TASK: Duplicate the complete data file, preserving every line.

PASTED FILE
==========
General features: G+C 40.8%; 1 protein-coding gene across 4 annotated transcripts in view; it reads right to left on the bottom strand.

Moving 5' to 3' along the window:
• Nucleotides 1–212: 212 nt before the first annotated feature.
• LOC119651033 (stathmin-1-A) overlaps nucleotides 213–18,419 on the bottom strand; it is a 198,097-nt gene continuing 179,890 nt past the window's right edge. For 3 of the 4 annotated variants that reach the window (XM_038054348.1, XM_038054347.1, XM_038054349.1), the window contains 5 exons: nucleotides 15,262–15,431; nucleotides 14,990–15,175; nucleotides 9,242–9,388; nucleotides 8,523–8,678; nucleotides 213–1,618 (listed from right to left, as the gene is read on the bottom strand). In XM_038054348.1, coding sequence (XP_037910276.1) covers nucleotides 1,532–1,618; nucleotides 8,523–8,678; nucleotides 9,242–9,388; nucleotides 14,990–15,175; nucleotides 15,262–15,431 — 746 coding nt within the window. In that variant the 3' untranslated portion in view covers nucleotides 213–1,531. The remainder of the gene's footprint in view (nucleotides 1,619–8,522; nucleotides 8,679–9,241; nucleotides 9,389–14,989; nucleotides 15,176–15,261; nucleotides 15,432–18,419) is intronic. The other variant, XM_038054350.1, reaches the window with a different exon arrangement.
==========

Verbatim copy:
General features: G+C 40.8%; 1 protein-coding gene across 4 annotated transcripts in view; it reads right to left on the bottom strand.

Moving 5' to 3' along the window:
• Nucleotides 1–212: 212 nt before the first annotated feature.
• LOC119651033 (stathmin-1-A) overlaps nucleotides 213–18,419 on the bottom strand; it is a 198,097-nt gene continuing 179,890 nt past the window's right edge. For 3 of the 4 annotated variants that reach the window (XM_038054348.1, XM_038054347.1, XM_038054349.1), the window contains 5 exons: nucleotides 15,262–15,431; nucleotides 14,990–15,175; nucleotides 9,242–9,388; nucleotides 8,523–8,678; nucleotides 213–1,618 (listed from right to left, as the gene is read on the bottom strand). In XM_038054348.1, coding sequence (XP_037910276.1) covers nucleotides 1,532–1,618; nucleotides 8,523–8,678; nucleotides 9,242–9,388; nucleotides 14,990–15,175; nucleotides 15,262–15,431 — 746 coding nt within the window. In that variant the 3' untranslated portion in view covers nucleotides 213–1,531. The remainder of the gene's footprint in view (nucleotides 1,619–8,522; nucleotides 8,679–9,241; nucleotides 9,389–14,989; nucleotides 15,176–15,261; nucleotides 15,432–18,419) is intronic. The other variant, XM_038054350.1, reaches the window with a different exon arrangement.